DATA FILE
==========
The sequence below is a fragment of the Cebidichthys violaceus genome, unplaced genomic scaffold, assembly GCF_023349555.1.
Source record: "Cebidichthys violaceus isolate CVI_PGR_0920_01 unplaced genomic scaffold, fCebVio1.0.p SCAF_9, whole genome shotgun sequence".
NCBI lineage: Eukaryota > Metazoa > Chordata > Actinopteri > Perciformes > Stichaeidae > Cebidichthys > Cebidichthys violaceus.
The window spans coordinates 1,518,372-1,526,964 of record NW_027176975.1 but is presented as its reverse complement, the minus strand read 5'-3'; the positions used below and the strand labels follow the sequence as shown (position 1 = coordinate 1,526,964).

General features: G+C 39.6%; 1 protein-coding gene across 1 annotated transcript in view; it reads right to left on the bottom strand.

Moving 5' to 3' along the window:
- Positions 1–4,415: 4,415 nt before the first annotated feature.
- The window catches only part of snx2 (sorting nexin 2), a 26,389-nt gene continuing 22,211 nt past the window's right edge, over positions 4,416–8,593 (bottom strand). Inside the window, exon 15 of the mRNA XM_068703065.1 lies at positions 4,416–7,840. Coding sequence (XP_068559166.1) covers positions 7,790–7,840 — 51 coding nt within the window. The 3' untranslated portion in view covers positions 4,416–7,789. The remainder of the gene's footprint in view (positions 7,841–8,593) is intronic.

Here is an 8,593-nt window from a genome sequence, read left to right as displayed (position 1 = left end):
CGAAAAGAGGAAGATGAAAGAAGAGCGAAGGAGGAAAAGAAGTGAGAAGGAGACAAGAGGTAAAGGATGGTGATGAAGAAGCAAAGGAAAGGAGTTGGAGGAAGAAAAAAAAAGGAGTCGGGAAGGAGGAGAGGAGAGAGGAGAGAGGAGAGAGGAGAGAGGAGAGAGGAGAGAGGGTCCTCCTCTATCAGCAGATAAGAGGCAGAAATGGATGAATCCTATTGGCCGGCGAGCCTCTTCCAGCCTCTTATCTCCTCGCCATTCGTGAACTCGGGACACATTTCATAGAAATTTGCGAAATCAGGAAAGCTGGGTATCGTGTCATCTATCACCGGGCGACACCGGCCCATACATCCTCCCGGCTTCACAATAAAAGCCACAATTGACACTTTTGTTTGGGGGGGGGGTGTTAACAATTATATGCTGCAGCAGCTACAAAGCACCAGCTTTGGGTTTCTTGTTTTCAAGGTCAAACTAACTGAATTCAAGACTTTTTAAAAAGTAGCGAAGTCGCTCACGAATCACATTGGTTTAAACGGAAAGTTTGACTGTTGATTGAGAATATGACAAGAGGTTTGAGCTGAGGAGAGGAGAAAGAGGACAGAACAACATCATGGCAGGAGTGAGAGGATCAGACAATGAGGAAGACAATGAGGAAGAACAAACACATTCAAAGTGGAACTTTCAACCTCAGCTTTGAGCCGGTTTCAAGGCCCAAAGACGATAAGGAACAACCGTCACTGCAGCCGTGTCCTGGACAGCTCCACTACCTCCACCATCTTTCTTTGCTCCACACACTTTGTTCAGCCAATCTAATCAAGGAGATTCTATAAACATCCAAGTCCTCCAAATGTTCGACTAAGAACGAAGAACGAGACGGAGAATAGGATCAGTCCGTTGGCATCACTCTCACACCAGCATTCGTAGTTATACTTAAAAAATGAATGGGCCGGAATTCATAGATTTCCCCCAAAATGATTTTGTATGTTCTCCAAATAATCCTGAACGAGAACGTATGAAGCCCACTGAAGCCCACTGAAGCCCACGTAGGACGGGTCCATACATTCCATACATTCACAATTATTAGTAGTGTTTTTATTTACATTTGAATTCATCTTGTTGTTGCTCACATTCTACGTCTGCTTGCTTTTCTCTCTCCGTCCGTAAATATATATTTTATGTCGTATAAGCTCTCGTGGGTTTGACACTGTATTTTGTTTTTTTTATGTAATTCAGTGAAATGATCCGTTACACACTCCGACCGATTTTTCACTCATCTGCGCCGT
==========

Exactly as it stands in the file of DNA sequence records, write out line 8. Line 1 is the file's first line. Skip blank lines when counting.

- The window catches only part of snx2 (sorting nexin 2), a 26,389-nt gene continuing 22,211 nt past the window's right edge, over positions 4,416–8,593 (bottom strand). Inside the window, exon 15 of the mRNA XM_068703065.1 lies at positions 4,416–7,840. Coding sequence (XP_068559166.1) covers positions 7,790–7,840 — 51 coding nt within the window. The 3' untranslated portion in view covers positions 4,416–7,789. The remainder of the gene's footprint in view (positions 7,841–8,593) is intronic.